Database performance and reliability

The database per tenant approach ensures better database performance. With this approach, data partitioning is implemented from the highest level (the tenants.) Also, since data is separated per tenant, one indexing level is avoided. With a multi-tenant database approach, all collections/tables will generate an index for the tenant specification field.

Because the tenant’s instances are separated, if some issue arises with one tenant’s database, the application will continue working for all the other tenants.

Implementation complexity

Most of the application is tenant unaware. Tenant specific functionality is isolated in the tenant-handler layer, and this information is used in the data access (data repository) layer of the application. This ensures that there will be no tenant-specific functionality across the different application domain layers.

Database scalability

For small databases, all tenants can share one database server resource. As database size and usage increase, the hardware of the database server resource can be scaled up, or a specific tenant’s database can be separated onto a new instance.

SQL vs No-SQL databases

For No-SQL database engines, the process of creating a database and maintaining the database schema is generally easier and more automated. With the correct database user permissions, as data comes into the system, the application code can create both the database and the collections. Meaning that when defining a new tenant in the system, the only thing that must be done is to define the tenant’s information in the main database. Then the application will know how to start working for that tenant. For generating indexes and functions on the database level, the solution will need to include procedure(s) for handling new tenants.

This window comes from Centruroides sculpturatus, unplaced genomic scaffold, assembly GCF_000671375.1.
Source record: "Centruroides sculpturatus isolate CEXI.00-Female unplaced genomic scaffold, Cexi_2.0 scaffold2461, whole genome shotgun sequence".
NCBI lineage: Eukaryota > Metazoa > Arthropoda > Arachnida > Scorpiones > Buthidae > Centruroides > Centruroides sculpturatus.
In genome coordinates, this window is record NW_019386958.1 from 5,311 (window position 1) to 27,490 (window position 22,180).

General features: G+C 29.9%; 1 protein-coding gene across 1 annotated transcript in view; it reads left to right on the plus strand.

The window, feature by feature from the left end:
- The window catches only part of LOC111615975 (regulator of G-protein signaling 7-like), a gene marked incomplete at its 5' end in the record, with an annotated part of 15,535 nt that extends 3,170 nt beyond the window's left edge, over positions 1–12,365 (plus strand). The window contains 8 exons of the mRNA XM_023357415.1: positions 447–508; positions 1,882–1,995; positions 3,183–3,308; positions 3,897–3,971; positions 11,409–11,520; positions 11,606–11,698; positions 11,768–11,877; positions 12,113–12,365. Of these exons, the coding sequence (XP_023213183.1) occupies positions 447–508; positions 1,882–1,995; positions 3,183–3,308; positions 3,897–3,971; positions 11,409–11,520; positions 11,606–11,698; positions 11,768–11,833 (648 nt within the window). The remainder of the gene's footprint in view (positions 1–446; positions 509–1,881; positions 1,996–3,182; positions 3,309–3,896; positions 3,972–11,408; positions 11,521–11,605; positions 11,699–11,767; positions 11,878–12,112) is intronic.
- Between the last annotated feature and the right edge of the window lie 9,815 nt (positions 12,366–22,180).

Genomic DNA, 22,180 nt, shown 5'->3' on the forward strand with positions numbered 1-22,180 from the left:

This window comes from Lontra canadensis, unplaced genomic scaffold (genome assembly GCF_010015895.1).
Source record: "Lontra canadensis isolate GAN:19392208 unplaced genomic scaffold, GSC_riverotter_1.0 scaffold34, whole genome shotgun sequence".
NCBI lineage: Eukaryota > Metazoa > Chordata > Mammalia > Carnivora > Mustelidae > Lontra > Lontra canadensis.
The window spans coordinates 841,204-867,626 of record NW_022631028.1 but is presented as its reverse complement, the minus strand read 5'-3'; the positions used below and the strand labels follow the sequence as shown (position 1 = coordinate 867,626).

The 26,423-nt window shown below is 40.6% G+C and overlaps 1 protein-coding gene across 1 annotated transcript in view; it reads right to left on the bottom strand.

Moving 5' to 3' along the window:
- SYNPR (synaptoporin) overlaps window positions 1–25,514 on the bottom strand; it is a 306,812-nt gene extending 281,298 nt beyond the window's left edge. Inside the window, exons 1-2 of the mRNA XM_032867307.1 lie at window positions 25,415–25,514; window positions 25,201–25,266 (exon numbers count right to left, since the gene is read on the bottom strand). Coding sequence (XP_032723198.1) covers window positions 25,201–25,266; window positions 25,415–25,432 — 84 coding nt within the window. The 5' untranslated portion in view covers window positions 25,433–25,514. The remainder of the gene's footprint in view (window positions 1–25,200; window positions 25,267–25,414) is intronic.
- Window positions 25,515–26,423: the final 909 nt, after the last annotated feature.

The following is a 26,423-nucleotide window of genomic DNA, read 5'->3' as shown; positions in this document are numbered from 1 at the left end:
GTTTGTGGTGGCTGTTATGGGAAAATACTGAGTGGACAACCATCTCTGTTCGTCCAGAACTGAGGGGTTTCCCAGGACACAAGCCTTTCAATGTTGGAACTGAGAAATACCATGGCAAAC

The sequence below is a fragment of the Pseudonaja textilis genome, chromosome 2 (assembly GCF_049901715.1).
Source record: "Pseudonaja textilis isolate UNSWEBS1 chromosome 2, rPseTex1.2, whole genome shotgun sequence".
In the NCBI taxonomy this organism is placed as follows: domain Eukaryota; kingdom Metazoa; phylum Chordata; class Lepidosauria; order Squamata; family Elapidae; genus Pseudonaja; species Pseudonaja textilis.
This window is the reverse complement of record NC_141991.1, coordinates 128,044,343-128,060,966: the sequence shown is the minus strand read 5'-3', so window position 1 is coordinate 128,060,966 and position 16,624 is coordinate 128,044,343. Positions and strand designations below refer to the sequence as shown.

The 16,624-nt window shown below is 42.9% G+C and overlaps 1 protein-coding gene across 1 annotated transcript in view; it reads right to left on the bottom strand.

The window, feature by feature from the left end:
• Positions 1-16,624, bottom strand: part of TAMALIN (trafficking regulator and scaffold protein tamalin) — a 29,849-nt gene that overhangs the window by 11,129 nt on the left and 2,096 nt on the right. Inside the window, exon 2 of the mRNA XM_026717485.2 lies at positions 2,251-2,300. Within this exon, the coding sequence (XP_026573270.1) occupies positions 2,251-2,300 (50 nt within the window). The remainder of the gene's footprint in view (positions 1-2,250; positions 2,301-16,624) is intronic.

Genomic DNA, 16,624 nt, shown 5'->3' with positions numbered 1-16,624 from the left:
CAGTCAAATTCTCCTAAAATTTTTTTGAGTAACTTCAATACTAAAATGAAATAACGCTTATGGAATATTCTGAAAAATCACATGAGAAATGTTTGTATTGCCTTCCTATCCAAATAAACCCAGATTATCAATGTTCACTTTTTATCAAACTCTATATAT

For SQL database engines, the process of defining a new tenant in the system will involve creating a database for the tenant. This includes having database schema scripts for generating the tenant’s database schema, creating the new database for the tenant, and executing the schema scripts on the new database.

Deployment and maintenance

The deployment procedure should cover all tenant databases. To avoid any future complications, all databases must always be on the same schema version. When a new application version is released, databases changes will affect all tenant instances.

In the process of defining maintenance functions and procedures, all tenant instances will be covered. It should be noted that many tenants can result in extra work to maintain all the databases.

Backup and restore

A backup process should be defined for all tenant databases, which will result in additional work for the DB Admin and/or DevOps team. However, by having well-defined procedures for backup and restoration, these procedures can be performed on one tenant’s instance at a time without affecting all the other tenants.

References

A showcase implementation of the Multi-tenant approach